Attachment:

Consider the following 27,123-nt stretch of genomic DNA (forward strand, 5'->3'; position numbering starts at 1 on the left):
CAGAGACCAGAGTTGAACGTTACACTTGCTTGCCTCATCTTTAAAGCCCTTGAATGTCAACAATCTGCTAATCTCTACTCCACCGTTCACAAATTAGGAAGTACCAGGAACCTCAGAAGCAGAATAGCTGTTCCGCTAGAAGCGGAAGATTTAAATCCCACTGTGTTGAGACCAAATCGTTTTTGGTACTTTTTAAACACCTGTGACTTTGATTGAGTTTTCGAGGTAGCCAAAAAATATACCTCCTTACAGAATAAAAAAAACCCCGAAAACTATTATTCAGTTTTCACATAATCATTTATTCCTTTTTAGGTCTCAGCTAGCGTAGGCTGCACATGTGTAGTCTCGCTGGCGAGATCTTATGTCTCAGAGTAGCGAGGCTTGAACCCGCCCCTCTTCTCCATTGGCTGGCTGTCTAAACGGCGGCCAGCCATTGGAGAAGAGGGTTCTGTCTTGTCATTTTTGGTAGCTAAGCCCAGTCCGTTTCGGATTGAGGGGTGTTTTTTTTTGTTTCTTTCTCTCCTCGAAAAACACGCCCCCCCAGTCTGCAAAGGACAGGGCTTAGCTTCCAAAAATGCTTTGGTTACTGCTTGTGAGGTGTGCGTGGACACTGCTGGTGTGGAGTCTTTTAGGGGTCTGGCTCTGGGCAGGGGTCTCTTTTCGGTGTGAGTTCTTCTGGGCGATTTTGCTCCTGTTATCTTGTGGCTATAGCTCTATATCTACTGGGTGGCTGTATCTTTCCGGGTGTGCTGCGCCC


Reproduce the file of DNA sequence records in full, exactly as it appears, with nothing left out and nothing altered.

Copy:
Consider the following 27,123-nt stretch of genomic DNA (forward strand, 5'->3'; position numbering starts at 1 on the left):
CAGAGACCAGAGTTGAACGTTACACTTGCTTGCCTCATCTTTAAAGCCCTTGAATGTCAACAATCTGCTAATCTCTACTCCACCGTTCACAAATTAGGAAGTACCAGGAACCTCAGAAGCAGAATAGCTGTTCCGCTAGAAGCGGAAGATTTAAATCCCACTGTGTTGAGACCAAATCGTTTTTGGTACTTTTTAAACACCTGTGACTTTGATTGAGTTTTCGAGGTAGCCAAAAAATATACCTCCTTACAGAATAAAAAAAACCCCGAAAACTATTATTCAGTTTTCACATAATCATTTATTCCTTTTTAGGTCTCAGCTAGCGTAGGCTGCACATGTGTAGTCTCGCTGGCGAGATCTTATGTCTCAGAGTAGCGAGGCTTGAACCCGCCCCTCTTCTCCATTGGCTGGCTGTCTAAACGGCGGCCAGCCATTGGAGAAGAGGGTTCTGTCTTGTCATTTTTGGTAGCTAAGCCCAGTCCGTTTCGGATTGAGGGGTGTTTTTTTTTGTTTCTTTCTCTCCTCGAAAAACACGCCCCCCCAGTCTGCAAAGGACAGGGCTTAGCTTCCAAAAATGCTTTGGTTACTGCTTGTGAGGTGTGCGTGGACACTGCTGGTGTGGAGTCTTTTAGGGGTCTGGCTCTGGGCAGGGGTCTCTTTTCGGTGTGAGTTCTTCTGGGCGATTTTGCTCCTGTTATCTTGTGGCTATAGCTCTATATCTACTGGGTGGCTGTATCTTTCCGGGTGTGCTGCGCCC